Acute promyelocytic leukemia

Acute promyelocytic leukemia: Description, Causes and Risk Factors: Abbreviation: APL. Acute promyelocytic leukemia is medically defined as an abnormal or irregular accumulation of granulocytes that have not been properly formed, a condition caused by chromosomes that end up in the wrong place within certain receptor genes. Acute promyelocytic leukemia is of rare disease and comprises approx. 20% of all patients with acute myeloid leukemia. A higher incidence rate is observed in Italy as well as in Northern, Central, and Southern America. The mean age lies between 40 and 50 years. Children, Men & Women are almost equally affected. Acute promyelocytic leukemia is characterized by proliferating abnormal promyelocytes. Most patients with this disorder present with a hemorrhagic diathesis usually associated with disseminated intravascular coagulation (DIC). It is often difficult to successfully induce remission because of DIC-associated hemorrhagic complications, particularly cerebral hemorrhage. Baker and co-workers were the first to report more than 20 years ago the successful use of heparin in the treatment of DIC in a patient with APL. Eight years later Gralnick and associates confirmed the beneficial effects of using heparin in three patients with APL. Since that time no prospective randomized study has been carried out, and recently some investigators have questioned the efficacy of using heparin in treating this disorder. There is, therefore, still some controversy regarding the ideal supportive measures necessary for inducing remission in APL. acute promyelocytic leukemia Acute promyelocytic leukemia is distinctively biologic and clinical features that is now highly curable. Most patients are young, present with leukopenia, and exhibit a life-threatening coagulopathy, which is the most notorious manifestation of the disease. The cells from almost all patients have a balanced reciprocal translocation between chromosomes 15 and 17, which generates a fusion transcript joining the PML (promyelocyte) and RAR-? (retinoic acid receptor-?) genes. Leukemic promyelocytes have the unique ability to undergo differentiation with exposure to retinoic acid and both differentiation and apoptosis with exposure to arsenic trioxide (ATO). The disease is relatively rare in adults, accounting for only 10% to 15% of the approximately 13 400 adults diagnosed with AML in the United States each year. Although the incidence of APL among children with AML is similar in some series, a higher overall percentage of APL in children with AML compared with adults has been reported in others. In children, the disease is often associated with a high white blood cell count (WBC > 10 000/?L), the microgranular variant (M3V), and more all-trans retinoic acid (ATRA)-related toxicities, particularly pseudotumor cerebri. Although most patients with APL will have DIC (disseminated intravascular coagulation), most can be successfully managed with the aggressive use of heparin plus platelet and cryoprecipitate transfusions. The initial labeling index may help predict which patients are most likely to achieve a complete remission. Those patients who have a complete remission can be expected to have a survival comparable to responders with other AML subtypes. Finally, an anthracycline or amsacrine should be included as part of the induction chemotherapy regimen. Because marrow hypoplasia is not essential for complete remission, careful review is recommended before administering second or further courses of induction therapy. Symptoms: Symptoms of APL are determined by age, overall health condition, and severity of the condition. Some of the most common include a general sense of fatigue, possible weight loss, fever and shortness of breath. Some individuals bruise easily and even develop what is known as petechiae, or tiny points of blood evident beneath the surface of the skin. Some people also experience anemia. Diagnosis: Diagnoses include the following tests: Complete physical examination (with special attention to bleeding tendency, anemic symptoms, & infections).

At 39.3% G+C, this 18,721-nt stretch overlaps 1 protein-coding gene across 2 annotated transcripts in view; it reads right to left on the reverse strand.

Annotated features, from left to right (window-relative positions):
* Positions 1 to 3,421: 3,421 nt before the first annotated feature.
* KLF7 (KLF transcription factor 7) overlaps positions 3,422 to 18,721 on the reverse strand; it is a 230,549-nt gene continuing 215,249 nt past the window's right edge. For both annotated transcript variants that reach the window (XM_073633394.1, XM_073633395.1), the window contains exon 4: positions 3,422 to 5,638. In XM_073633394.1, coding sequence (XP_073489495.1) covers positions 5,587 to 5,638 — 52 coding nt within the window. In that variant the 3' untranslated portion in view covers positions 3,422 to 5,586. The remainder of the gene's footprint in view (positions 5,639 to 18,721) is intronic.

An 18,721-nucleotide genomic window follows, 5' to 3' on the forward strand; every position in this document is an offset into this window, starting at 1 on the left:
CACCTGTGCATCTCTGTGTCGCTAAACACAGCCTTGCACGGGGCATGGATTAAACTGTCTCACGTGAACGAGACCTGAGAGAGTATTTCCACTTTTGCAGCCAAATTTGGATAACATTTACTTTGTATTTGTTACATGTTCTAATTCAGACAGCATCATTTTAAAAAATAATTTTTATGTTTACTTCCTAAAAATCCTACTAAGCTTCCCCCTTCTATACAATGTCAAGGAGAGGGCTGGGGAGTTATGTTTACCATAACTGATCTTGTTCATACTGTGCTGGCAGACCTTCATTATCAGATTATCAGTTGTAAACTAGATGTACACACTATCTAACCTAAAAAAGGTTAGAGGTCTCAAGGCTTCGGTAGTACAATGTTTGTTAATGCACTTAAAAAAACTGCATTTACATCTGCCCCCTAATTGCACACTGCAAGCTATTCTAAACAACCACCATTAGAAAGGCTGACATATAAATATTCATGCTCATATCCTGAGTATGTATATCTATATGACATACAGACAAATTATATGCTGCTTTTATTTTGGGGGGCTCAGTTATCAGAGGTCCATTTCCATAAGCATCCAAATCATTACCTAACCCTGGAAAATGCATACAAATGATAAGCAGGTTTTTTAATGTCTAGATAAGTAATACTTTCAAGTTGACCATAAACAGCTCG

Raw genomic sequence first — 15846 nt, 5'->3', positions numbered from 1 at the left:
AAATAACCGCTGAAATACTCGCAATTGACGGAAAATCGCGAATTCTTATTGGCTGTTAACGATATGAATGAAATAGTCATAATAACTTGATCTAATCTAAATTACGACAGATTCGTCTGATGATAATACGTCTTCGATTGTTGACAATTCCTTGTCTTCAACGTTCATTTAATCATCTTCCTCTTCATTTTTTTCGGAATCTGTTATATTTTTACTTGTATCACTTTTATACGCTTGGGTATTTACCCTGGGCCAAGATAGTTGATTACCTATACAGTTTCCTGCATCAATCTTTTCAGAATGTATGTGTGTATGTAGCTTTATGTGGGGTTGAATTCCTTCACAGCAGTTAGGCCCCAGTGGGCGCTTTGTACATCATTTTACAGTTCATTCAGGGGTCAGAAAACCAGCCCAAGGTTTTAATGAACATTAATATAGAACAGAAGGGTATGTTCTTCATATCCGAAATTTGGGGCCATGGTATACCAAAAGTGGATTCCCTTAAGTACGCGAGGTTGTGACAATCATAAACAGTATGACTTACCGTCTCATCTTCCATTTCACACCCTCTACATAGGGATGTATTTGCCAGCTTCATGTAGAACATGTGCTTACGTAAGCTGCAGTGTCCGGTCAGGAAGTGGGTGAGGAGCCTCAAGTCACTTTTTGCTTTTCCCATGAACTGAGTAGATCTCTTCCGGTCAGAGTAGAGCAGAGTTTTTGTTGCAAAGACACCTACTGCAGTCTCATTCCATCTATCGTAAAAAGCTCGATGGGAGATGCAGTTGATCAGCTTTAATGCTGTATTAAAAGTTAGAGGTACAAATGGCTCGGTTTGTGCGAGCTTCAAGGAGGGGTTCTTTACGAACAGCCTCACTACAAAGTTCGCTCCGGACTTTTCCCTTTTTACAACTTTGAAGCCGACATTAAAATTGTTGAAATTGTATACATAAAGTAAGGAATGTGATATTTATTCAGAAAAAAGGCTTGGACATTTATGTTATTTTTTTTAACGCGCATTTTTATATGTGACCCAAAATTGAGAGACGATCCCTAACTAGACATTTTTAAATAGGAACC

• Complete blood cell count, including leukocyte count with differential cell counts.
Other tests: Cytology.
  • Cytochemistry.
  • Immunophenotyping.
  • Fluorescent in situ hybridization [FISH].
  • Conventional cytogenetics.
  • Bone-marrow histology.
  • Coagulation status.
Additional diagnostic procedures: General health condition (ECOG/WHO Score).
  • Evaluation of comorbidities.
  • Clinical chemistry, urine analysis.
  • Hepatitis and HIV serology.
  • Pregnancy test (if applicable).
  • Chest X-rays.
  • Echocardiogram& electrocardiogram.
Treatment: While there is no 100% percent cure for any form of leukemia, some individuals benefit from ATRA (All-trans retinoic acid), which is a product of trans-retinoic acid, which in turn comes from vitamin A. This treatment causes poorly formed or immature promyelocytes to become fully formed or mature granulocytes, which are essential for proper growth, development and function of cells. NOTE: The above information is educational purpose. The information provided herein should not be used during any medical emergency or for the diagnosis or treatment of any medical condition. DISCLAIMER: This information should not substitute for seeking responsible, professional medical care.

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